‘Often rebuked yet always back returning’ by Emily Brontë is a five stanza poem that is separated into sets of four lines, or quatrains. Each of these quatrains follows a specific rhyme scheme, conforming to the pattern of ABAB CDCD. A reader should also take note of the way the indentions in each stanza match up with the rhyme scheme. This forces a reader’s eye back and forth across the page and helps to emphasize the rhythmic pattern even further.
In regards to meter, Brontë does not stick to one specific pattern. Instead, the first and third lines alternate between 11 and 12 syllables. While the second and fourth almost always have ten syllables. This gives the lines a sense of unity, but not so much so that a reader becomes accustomed to a particular pattern.
While Brontë chose to write from a first person perspective, the details about this speaker’s life are high relatable. She did not go into so much detail that a certain segment of the readership would feel separate from this speaker’s experiences. What she lives, as a member of a highly structured society, is a life most would relate to. This is part of the long-lasting appeal of the text.
Summary of Often rebuked, yet always back returning
‘Often rebuked, yet always back returning’ by Emily Brontë describes a speaker’s intention to walk her own path, not the one society constructed for her.
The poem begins with the speaker describing a side to her personality which is often forgotten, but often returns to her. This is her purest self, how she was when she was born. She continues on throughout the following stanzas to explain that she’s going to set aside the moral conscious she was given by society and find her own way through life. This is going to force her on journey into the wilds of the world. It is her intention to find a purity of spirit and mind that will place her somewhere between Heaven and Hell, in a truth unseen in her everyday life.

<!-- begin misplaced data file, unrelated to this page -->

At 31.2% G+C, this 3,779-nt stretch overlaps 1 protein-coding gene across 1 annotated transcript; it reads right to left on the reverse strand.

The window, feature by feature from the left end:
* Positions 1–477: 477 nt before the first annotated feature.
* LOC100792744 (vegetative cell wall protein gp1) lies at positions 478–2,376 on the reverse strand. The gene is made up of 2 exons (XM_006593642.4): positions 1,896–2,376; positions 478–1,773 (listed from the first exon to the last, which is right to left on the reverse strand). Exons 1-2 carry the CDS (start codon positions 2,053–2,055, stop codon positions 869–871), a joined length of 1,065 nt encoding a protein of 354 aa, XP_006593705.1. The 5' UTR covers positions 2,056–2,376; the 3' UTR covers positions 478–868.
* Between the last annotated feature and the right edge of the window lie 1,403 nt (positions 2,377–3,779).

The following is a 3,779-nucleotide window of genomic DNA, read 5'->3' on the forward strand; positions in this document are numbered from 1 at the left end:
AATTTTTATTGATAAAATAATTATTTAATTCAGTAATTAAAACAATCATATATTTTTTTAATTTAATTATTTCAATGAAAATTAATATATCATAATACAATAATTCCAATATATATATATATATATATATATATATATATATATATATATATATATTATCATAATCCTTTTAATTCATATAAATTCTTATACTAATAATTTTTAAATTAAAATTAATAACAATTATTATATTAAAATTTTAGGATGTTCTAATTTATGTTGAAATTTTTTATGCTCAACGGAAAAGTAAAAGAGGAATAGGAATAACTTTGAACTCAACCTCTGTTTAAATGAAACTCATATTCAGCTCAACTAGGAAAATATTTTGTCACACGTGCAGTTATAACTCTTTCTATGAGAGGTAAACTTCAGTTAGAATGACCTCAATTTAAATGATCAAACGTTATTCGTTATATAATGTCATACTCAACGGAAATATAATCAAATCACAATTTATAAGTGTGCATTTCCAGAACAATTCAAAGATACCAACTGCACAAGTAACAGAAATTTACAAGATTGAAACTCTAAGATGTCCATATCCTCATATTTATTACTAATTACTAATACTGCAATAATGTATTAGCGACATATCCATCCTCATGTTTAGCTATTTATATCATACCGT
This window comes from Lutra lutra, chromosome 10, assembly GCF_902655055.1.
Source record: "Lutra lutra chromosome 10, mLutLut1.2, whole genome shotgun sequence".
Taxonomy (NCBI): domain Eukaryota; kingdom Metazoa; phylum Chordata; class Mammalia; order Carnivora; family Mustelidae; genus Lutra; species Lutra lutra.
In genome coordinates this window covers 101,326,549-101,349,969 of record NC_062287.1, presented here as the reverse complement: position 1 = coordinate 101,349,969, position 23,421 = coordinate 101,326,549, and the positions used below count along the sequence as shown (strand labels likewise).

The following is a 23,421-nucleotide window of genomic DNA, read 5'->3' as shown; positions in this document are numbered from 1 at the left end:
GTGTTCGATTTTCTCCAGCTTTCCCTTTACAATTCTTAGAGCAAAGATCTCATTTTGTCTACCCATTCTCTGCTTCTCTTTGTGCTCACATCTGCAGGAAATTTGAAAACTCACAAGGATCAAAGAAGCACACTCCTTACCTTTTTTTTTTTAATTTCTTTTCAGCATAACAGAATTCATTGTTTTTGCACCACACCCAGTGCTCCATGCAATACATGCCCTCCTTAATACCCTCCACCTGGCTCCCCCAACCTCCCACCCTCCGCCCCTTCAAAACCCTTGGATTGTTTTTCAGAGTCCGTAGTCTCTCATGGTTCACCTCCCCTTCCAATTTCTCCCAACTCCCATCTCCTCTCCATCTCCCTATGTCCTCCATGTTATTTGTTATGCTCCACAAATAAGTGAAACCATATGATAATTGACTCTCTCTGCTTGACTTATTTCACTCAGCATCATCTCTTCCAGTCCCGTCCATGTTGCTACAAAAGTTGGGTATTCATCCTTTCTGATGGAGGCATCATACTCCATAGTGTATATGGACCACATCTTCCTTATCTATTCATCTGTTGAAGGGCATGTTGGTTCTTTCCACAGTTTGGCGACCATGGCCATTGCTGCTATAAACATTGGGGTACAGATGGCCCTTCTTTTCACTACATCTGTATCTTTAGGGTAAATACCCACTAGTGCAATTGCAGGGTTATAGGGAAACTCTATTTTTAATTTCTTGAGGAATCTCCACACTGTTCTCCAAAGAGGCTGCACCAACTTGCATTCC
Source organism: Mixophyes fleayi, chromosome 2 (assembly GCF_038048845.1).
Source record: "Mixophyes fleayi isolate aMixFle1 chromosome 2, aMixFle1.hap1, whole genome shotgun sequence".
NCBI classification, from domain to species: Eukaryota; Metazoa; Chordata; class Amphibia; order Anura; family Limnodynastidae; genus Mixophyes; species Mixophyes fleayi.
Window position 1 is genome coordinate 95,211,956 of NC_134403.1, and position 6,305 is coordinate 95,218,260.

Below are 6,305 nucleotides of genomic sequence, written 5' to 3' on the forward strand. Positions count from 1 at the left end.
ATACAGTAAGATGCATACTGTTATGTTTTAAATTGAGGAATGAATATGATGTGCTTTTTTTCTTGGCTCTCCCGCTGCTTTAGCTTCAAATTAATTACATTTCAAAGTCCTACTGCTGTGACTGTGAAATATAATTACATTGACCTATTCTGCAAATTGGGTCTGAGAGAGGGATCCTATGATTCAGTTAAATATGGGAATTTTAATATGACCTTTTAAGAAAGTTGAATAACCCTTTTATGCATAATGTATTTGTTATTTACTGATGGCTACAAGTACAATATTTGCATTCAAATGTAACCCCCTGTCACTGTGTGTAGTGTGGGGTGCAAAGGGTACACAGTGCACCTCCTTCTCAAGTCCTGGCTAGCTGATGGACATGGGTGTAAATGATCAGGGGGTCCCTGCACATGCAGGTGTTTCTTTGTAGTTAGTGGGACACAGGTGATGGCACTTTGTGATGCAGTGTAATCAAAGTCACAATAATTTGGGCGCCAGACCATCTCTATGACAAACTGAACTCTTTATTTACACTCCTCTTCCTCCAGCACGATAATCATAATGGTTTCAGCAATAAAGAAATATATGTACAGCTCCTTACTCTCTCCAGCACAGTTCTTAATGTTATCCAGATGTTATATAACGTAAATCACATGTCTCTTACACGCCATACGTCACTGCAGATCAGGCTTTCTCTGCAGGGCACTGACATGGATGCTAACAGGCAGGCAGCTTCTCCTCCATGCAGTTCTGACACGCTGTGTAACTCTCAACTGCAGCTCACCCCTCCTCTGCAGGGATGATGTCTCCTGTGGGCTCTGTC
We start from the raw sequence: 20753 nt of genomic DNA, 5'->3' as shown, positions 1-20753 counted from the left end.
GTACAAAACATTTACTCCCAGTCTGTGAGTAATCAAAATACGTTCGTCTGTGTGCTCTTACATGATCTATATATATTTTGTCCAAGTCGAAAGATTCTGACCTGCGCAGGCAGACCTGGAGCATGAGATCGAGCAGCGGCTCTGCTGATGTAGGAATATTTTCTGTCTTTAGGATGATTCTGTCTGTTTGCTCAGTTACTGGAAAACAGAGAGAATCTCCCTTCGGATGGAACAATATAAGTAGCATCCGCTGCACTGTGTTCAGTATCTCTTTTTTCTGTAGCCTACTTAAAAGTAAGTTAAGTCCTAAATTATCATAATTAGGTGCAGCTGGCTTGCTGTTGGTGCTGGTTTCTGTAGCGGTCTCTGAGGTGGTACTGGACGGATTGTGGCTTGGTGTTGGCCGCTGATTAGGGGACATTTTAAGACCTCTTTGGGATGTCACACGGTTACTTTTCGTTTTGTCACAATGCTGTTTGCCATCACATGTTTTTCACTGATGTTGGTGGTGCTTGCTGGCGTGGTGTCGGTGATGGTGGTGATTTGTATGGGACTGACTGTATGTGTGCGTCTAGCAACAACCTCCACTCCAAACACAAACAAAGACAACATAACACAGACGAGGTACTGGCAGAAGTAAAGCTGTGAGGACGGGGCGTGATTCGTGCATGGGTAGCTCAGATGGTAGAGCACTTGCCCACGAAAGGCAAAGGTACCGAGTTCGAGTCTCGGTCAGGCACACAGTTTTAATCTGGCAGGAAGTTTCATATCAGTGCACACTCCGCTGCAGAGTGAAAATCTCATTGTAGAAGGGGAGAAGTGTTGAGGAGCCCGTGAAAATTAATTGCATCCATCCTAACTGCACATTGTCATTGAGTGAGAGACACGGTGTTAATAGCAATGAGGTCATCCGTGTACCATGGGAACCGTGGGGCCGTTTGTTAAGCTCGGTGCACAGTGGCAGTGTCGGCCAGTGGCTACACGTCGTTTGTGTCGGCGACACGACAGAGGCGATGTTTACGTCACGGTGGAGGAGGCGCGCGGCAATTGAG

Although the poem is quoted in full below, you can read the poem at Poetry Foundation here.
Analysis of Often rebuked, yet always back returning
Often rebuked, yet always back returning
To those first feelings that were born with me,
And leaving busy chase of wealth and learning
For idle dreams of things which cannot be:
In the first stanza of this piece the speaker begins by stating that she often returns to her “first feelings.” These are her initial instincts abut life, before society, her peers, and her relations taught her what they had learned. One’s initial feelings are not removed from one’s body, they leave and then come back at random times when life becomes unbearable. Some event happened before the start of the poem to force the speaker into one of these moments.
The speaker’s feelings are leading her away from her everyday life. She does not want to be part of the pursuit of “wealth and learning.” Those who engage in these past times are after “idle dreams of things which cannot be.” The quest for a wealthy or fulfilling life within the constructs of society is worthless to this speaker. One is not free if they act within certain boundaries.
To-day, I will seek not the shadowy region;
Its unsustaining vastness waxes drear;
And visions rising, legion after legion,
Bring the unreal world too strangely near.